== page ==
Luke 10:33-34 But a Samaritan, as he journeyed, came to where he (a victim of horrible crime) was, and when he saw him, he had compassion. He went to him and bound up his wounds, pouring on oil and wine. Then he set him on his own animal and brought him to an inn and took care of him.
In this Bible parable where Jesus is teaching about engaging our community with love, he tells a gripping story. In Luke 10:25-37, Jesus speaks of man who was overtaken by bandits. They beat the man, robbed him, even took his clothes and left him half dead. In the story, two religious people come across this poor victim. Jesus brings these servants of God up in the story because these people, whose lives are dedicated to God, would most certainly reflect God’s character of love.
Psalms 147:3 He heals the brokenhearted and binds up their wounds.
Lamentations 3:22-23 The steadfast love of the Lord never ceases; His mercies never come to an end; they are new every morning; great is your faithfulness.
Isaiah 41:10 Fear not, for I am with you; be not dismayed, for I am your God; I will strengthen you, I will help you, I will uphold you with my righteous right hand.
Yet as the story goes, both of these servants of God cross the street and ignore the person in pain, the person in need, a person God created (see Psalm 139:13-18). Each person is an image bearer of God (Genesis 1:26-27) and is not a mistake nor a throwaway! Let that soak in a bit. Let me personalize it, you are not a mistake nor a throwaway. You are a precious creation of God; valuable, important, essential, and treasured by God. You matter to Him as do all people. So why did these religious guys not reflect the God they serve? We are not told in Jesus’ story why, but we do know someone did reflect God’s call to love their neighbor. It was a Samaritan man. A person racially despised by much of the audience of Jesus’ original listeners, yet Jesus decided to make him the hero. This Samaritan was moved with compassion to engage the poor victim.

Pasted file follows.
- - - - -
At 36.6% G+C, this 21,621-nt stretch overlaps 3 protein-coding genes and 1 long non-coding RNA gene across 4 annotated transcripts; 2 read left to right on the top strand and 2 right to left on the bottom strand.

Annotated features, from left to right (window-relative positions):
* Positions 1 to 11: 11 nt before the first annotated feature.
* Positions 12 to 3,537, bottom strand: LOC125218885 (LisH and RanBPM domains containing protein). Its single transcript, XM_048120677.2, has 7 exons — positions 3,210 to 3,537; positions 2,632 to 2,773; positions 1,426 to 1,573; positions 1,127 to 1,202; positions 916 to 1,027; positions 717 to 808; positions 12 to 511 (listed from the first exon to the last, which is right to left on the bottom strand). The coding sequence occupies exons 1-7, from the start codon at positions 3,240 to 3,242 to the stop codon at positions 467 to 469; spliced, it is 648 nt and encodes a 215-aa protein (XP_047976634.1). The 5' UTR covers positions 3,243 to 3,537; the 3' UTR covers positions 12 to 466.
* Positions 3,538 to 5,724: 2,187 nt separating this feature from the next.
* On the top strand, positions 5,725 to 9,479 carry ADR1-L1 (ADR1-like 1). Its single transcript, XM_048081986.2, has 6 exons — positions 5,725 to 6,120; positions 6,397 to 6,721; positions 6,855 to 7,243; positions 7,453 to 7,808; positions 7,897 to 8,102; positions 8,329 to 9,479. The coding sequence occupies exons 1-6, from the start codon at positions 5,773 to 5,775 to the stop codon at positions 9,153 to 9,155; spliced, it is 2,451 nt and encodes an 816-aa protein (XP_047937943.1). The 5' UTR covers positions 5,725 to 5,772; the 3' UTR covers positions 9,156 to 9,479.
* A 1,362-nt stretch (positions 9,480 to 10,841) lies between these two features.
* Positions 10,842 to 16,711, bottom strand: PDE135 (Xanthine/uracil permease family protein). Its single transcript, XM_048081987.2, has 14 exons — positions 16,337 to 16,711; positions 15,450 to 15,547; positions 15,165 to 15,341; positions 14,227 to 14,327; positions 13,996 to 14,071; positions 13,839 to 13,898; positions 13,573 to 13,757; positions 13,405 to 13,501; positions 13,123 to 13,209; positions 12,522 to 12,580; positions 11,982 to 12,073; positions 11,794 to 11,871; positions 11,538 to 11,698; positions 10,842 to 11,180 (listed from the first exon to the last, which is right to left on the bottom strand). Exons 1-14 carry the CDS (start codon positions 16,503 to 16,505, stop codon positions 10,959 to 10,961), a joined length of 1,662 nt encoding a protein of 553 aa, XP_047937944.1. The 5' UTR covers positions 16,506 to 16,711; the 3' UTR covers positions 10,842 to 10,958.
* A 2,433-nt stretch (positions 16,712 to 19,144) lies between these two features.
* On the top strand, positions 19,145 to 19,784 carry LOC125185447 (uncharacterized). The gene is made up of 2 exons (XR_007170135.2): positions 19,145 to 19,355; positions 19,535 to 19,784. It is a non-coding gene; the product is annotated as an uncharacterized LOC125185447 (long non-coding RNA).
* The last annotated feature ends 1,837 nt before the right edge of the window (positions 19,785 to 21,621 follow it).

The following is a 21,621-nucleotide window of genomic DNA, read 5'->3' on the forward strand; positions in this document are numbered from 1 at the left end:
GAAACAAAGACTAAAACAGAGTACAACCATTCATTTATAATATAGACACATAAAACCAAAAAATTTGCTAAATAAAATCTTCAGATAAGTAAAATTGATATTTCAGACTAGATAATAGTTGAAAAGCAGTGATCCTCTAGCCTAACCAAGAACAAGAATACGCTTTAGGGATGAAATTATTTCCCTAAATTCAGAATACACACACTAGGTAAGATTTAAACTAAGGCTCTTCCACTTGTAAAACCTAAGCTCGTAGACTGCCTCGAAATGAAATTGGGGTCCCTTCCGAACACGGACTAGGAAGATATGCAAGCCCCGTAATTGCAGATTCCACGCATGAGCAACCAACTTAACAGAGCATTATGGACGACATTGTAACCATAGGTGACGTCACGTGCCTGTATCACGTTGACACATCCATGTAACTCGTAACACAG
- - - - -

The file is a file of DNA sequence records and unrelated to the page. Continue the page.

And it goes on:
Jesus demonstrated an engaging heart when He saw a woman grieving over her dead son.
Luke 7:13 And when the Lord saw her, He had compassion on her and said to her, “Do not weep.”
Jesus went on to raise this son from the dead (Luke 7:11-17)
In another time Jesus saw the hurt of the crowd.
Matthew 9:36 When He saw the crowds, He had compassion for them, because they were harassed and helpless, like sheep without a shepherd.
Jesus, with an engaging heart, healed many (Matthew 9:35-36).
Engagement is more than just contacting or an interaction. Contacting tends to be one-sided and an interaction is more of a surface sharing of ideas, but engagement is expressing and communicating the actions of love: care, help, g
race, mercy, kindness, sharing a moment, empathy, showing value that this person matters. That’s what Jesus did and taught.
Maybe what could have a great impact on our world is when we choose to love our neighbors as God has said Leviticus 19:18, Matthew 22:39, Romans 13:9, Galatians 5:14. It’s a choice to feel with people in our city, in our communities, and with those we live around. What could you do to express an engaging heart?
Church can be a great place to learn more how to have an engaging heart like Jesus. Most churches now have both in-person and online gatherings. If you don’t already have a church you attend, we would love to invite you to attend Neighborhood Church. Our webpage has information how to connect with us. Also, here is the link to our live-streaming services (live.neighborhoodchurch.com) As well, if you would like to view any of our past worship gatherings visit our YouTube channel.
Seeking to have an engaging heart along with you,